Maybe it’s a because I’m totally old school but when visiting my doctor, I refer to him not by his Christian name but either as simply doctor or doctor Bediako. Should I be confronted by police, I certainly would not attempt to break down barriers by asking for the officer’s first name. And it would be silly to address a judge by her first name rather than using an honorific title. It’s a simple matter of etiquette and common sense.
Yet in the wonderful word of education, dominated as it is by counterproductive leftist fads such as multiple intelligences, different learning styles, group work and the like, teachers are supposedly improving learning by removing appellation-based social barriers:
Teachers are allowing students to call them by their first names as some schools move away from the use of titles and surnames.
Advocates of the approach believe it fosters a more personal relationship, removes languages barriers, and puts students in a better position to take charge of their own learning and feel more confident to question adults.
“Belief” is not evidence:
“Respect isn’t one way; respect is earned, not assumed, in all walks of life,” said Sue Charleston, head of school primary years at Woodville Gardens School in South Australia.
“I feel very strongly about the notion of respect because it tends to be used as an argument of putting up this barrier of formal address.
“But there isn’t a link between discipline problems and calling teachers and educators by their first name in my 18 years of experience.”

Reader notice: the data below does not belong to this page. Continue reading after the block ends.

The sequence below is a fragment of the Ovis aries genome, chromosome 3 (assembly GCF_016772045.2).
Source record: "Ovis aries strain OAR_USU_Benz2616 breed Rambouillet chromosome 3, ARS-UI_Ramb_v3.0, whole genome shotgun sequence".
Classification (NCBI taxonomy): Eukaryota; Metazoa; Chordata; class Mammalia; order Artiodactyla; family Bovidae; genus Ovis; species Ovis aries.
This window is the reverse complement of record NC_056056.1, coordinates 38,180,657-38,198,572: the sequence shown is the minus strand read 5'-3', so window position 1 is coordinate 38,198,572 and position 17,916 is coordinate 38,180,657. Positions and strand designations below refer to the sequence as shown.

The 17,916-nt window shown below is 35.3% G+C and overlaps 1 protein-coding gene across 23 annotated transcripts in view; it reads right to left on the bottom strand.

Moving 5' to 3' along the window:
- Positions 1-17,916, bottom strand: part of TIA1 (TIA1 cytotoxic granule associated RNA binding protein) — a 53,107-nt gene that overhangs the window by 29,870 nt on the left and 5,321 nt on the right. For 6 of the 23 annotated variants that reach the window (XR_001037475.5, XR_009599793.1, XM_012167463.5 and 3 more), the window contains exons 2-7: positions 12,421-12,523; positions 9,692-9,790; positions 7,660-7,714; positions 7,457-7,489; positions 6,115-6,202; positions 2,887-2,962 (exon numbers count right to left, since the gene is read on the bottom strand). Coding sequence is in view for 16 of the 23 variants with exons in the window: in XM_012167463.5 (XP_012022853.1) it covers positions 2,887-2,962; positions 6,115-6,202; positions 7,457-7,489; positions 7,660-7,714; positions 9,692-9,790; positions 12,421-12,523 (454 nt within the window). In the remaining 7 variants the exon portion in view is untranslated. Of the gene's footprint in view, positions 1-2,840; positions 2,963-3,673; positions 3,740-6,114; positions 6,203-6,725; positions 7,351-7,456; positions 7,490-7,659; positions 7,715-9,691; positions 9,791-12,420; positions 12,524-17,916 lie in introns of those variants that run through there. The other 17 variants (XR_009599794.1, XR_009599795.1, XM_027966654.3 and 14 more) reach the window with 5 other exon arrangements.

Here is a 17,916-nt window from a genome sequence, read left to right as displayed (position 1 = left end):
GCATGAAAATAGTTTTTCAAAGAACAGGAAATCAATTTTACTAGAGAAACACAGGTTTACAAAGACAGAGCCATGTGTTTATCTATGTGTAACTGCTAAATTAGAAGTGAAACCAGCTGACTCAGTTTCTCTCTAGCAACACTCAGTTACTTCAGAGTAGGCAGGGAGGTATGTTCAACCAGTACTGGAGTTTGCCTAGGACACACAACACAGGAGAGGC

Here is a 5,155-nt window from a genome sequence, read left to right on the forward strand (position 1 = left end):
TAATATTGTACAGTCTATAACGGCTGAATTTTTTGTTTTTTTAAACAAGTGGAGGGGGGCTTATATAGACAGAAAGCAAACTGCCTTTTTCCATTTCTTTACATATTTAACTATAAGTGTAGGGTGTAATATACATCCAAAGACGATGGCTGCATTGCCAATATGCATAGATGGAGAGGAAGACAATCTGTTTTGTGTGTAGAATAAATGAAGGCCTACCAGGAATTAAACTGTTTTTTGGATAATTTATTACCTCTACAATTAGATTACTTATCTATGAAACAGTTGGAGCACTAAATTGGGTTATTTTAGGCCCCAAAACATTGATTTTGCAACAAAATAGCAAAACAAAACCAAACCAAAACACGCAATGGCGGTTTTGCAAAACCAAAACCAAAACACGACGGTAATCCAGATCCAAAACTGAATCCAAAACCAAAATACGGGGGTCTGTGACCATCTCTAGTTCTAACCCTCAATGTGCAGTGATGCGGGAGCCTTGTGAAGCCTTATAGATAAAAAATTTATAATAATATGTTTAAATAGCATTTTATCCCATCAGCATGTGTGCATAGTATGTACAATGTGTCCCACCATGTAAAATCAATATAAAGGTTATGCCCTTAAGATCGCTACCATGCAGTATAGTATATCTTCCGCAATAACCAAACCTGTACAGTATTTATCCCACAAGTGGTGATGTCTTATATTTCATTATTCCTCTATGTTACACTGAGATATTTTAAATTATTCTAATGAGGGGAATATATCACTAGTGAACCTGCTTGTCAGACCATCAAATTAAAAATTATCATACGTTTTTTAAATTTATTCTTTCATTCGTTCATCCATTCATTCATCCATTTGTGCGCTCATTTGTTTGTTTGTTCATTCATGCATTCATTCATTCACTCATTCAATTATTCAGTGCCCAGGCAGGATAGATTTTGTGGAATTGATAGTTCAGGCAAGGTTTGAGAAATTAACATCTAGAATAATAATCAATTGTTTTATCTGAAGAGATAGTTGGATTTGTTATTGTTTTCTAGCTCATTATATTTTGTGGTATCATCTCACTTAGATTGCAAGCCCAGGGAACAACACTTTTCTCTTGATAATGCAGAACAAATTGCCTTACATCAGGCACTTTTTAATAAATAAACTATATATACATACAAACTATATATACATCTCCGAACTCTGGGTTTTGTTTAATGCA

Her students call her Sue and she believes it allows them to quickly establish a relationship with her.
“I feel like I’m positioning myself as a learner alongside students, rather than this holder of all knowledge,” Ms Charleston said.
“This removing of a social distance I think helps me be more approachable to students, and as a leader that’s really important.”
Principal Toni Buford is totally onboard with informality:
“When I went to school you didn’t dare call the teacher by their first name or if you did know it, you whispered it,” Ms Burford said.
“But the whole approach to building relationships with students has become very important; we know a surname or a title doesn’t necessarily build you respect or trust from the students.
“We spend a lot of time here at our school building positive relationships, personalising learning for students, responding to their needs individually.”
No evidence is offered that dropping a teacher’s surname or title improves educational outcomes. Such is the leftist world of education.
Anyone with any sense wouldn’t go into teaching, which accounts for the exceedingly low teacher education requirements.